C.S Lewis and me

I frist encountered the magical world of C.S Lewis through the BBC Tv-series “The Chronicles of Narnia” from 1989. I must have been just 5-6 years old, or even younger, when Narnia became the name of my own magical world. I made this world so detailed and vivid that when I first read the books in their original form I was quite let down. C.S Lewis’ writing was very straightforward and to-the-point and lacked the detailed descriptions that I have also craved in books. Nevertheless, he is the father and creator of this enchanted world with all its magical inhabitants and adventures, and for that, he has my absolute admiration, gratitude and utter respect. He has inspired my imagination to take flight ever since I was just a very little girl through his books; unabridged and complete, and abridged picture book versions.

The BBC series that introduced me to the wonderful world of C.S Lewis was normally telecast during Easter in Norway, as a morning treat for kids. My family and I spent our Easter in a sailing boat at sea, and it was only my uncle who had a TV in his boat, so he made us pay an admittance fee in candy in order for us to watch the series. Something we happily did, even though our storage of candy was quite limited.

My favorite parts of the series are the scene in Mr. Tumnus’ house when he and Lucy take tea for the first time in the first book, the scene in the magician’s house when Lucy makes the magician and his subjects visible in “The Voyage of the Dawn Treader”, and when Eustace and Jill first meet the marsh wiggle in “The Silver Chair”.

The port keys to Narnia have always fascinated me. And all my life I have been looking for enchanted wardrobes and magic oil paintings of mighty ships at sea. Even the lamppost that is the first Narnian landmark after you’ve entered the magic Wardrobe has made me take hundreds of photos of Narnia-looking lampposts in the real world. I specifically remember one Wardrobe I found in an artsy hotel just outside Venice when I went there with my best friend to celebrate my 21st Birthday. It was magnificent, and yes, I did try to look for a magic country inside it.

When the “new” (well not so new anymore) Narnia movie came out, I was soooo excited. I spent hours on the Disney website playing Narnian games and watching trailer-clips of the upcoming film. But I was a bit let down when I first watched it in the theater. It was, as most modern movies are, fast-paced, action driven and computerized. The action bits (like the battle) were blown way up, and it had even added action scenes that were not there in the books. Having said that, I loved the four young actors who played the Pevensie children, they were all brilliant, and I wish I could have cast them in the BBC series, but I would have kept the old witch, played brilliantly by Barbara Kellerman. She is way scarier than the witch in the Disney movie.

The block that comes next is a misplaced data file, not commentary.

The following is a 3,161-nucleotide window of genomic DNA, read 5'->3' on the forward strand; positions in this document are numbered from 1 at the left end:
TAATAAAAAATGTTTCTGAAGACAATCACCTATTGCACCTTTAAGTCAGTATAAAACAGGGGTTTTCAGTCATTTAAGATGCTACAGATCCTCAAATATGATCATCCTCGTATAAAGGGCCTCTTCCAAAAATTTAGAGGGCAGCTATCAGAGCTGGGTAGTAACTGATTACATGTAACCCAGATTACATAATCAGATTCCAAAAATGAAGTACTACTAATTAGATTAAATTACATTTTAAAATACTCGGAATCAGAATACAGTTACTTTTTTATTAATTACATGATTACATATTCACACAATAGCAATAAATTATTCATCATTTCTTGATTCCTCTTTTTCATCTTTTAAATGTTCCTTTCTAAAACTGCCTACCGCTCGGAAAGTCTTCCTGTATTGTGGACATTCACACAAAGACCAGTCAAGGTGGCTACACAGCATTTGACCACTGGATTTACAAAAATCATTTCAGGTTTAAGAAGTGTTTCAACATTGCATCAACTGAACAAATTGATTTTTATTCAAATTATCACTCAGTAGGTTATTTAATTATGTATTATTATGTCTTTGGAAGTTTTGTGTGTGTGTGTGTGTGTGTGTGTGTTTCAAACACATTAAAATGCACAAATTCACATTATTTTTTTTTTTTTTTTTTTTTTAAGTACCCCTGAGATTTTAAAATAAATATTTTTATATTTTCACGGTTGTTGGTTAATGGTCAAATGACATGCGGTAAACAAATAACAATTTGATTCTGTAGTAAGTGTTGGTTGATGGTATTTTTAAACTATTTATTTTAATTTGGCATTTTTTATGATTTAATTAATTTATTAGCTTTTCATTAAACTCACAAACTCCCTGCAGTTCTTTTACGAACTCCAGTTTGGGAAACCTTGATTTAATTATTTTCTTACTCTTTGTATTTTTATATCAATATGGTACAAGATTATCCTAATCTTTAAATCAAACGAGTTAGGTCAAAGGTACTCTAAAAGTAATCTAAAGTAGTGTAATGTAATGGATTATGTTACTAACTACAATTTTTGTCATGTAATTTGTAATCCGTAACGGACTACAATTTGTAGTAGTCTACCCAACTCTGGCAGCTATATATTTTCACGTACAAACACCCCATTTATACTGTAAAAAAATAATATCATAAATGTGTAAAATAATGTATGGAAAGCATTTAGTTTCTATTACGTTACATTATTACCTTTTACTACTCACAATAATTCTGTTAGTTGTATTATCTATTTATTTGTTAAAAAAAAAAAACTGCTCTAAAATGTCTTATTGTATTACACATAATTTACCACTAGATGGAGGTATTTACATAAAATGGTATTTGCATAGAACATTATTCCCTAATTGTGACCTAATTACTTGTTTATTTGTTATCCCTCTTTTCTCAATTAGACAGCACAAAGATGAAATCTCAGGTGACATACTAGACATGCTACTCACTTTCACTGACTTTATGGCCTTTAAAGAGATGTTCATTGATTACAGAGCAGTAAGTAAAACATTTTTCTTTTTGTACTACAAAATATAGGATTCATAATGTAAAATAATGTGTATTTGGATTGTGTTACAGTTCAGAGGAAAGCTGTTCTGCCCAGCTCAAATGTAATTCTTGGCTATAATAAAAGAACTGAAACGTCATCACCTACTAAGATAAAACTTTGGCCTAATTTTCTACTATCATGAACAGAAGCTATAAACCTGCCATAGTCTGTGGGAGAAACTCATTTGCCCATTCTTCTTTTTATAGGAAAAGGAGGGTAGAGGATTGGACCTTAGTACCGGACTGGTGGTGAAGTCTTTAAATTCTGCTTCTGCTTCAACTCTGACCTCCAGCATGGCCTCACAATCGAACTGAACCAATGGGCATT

The magic of Narnia will always fascinate me. It is not only a part of my childhood, it has become the totem pole of my imagination. I will always keep looking for secret doorways in paintings and wardrobes, and turn around to marvel over old lampposts. Narnia has become a part of me, of who I am, and that is all thanks to the wonderful C.S Lewis, who said so brilliantly: “Once a king or queen of Narnia, always a king or queen of Narnia.” If only in my dreams.

56 thoughts on “C.S Lewis and me

  1. I read the books of Narnia in the 1950’s they sparked my imagination. I read them over and over. I used to hide for hours in our huge old wardrobe and wish for it to open into a new land. When I saw the TV series and the movie I was disappointed, they didn’t match up to what I imagined or read. Books can be colored by the reader. Film tells the story the way the director sees it. There are very few films of books that interpret books in a way I like.
    I enjoyed reading about your candy price to watch TV.